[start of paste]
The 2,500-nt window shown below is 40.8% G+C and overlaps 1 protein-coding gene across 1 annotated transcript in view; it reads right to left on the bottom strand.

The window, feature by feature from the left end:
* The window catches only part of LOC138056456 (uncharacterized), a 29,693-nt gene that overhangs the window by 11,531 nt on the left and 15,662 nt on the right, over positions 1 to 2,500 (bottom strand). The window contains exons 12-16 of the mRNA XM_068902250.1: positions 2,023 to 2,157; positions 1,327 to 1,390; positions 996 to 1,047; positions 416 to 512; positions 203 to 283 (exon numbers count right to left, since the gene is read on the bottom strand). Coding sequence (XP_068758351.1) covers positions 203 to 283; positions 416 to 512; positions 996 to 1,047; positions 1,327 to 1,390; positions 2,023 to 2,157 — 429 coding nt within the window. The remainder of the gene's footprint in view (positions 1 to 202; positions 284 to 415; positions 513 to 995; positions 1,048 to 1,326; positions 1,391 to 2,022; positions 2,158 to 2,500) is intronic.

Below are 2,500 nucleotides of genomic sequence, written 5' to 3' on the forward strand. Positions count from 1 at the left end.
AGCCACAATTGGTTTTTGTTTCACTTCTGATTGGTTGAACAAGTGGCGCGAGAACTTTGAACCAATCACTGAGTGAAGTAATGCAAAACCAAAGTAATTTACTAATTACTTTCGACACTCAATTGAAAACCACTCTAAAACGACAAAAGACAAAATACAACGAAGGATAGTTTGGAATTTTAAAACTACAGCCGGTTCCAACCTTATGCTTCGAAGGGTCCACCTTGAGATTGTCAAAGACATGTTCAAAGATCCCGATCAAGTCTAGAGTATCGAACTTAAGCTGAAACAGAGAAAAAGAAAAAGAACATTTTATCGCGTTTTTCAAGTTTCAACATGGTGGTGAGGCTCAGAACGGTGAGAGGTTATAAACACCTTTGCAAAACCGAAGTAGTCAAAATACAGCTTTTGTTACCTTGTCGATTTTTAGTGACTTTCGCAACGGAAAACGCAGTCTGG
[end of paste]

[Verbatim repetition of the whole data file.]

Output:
The 2,500-nt window shown below is 40.8% G+C and overlaps 1 protein-coding gene across 1 annotated transcript in view; it reads right to left on the bottom strand.

The window, feature by feature from the left end:
* The window catches only part of LOC138056456 (uncharacterized), a 29,693-nt gene that overhangs the window by 11,531 nt on the left and 15,662 nt on the right, over positions 1 to 2,500 (bottom strand). The window contains exons 12-16 of the mRNA XM_068902250.1: positions 2,023 to 2,157; positions 1,327 to 1,390; positions 996 to 1,047; positions 416 to 512; positions 203 to 283 (exon numbers count right to left, since the gene is read on the bottom strand). Coding sequence (XP_068758351.1) covers positions 203 to 283; positions 416 to 512; positions 996 to 1,047; positions 1,327 to 1,390; positions 2,023 to 2,157 — 429 coding nt within the window. The remainder of the gene's footprint in view (positions 1 to 202; positions 284 to 415; positions 513 to 995; positions 1,048 to 1,326; positions 1,391 to 2,022; positions 2,158 to 2,500) is intronic.

Below are 2,500 nucleotides of genomic sequence, written 5' to 3' on the forward strand. Positions count from 1 at the left end.
AGCCACAATTGGTTTTTGTTTCACTTCTGATTGGTTGAACAAGTGGCGCGAGAACTTTGAACCAATCACTGAGTGAAGTAATGCAAAACCAAAGTAATTTACTAATTACTTTCGACACTCAATTGAAAACCACTCTAAAACGACAAAAGACAAAATACAACGAAGGATAGTTTGGAATTTTAAAACTACAGCCGGTTCCAACCTTATGCTTCGAAGGGTCCACCTTGAGATTGTCAAAGACATGTTCAAAGATCCCGATCAAGTCTAGAGTATCGAACTTAAGCTGAAACAGAGAAAAAGAAAAAGAACATTTTATCGCGTTTTTCAAGTTTCAACATGGTGGTGAGGCTCAGAACGGTGAGAGGTTATAAACACCTTTGCAAAACCGAAGTAGTCAAAATACAGCTTTTGTTACCTTGTCGATTTTTAGTGACTTTCGCAACGGAAAACGCAGTCTGG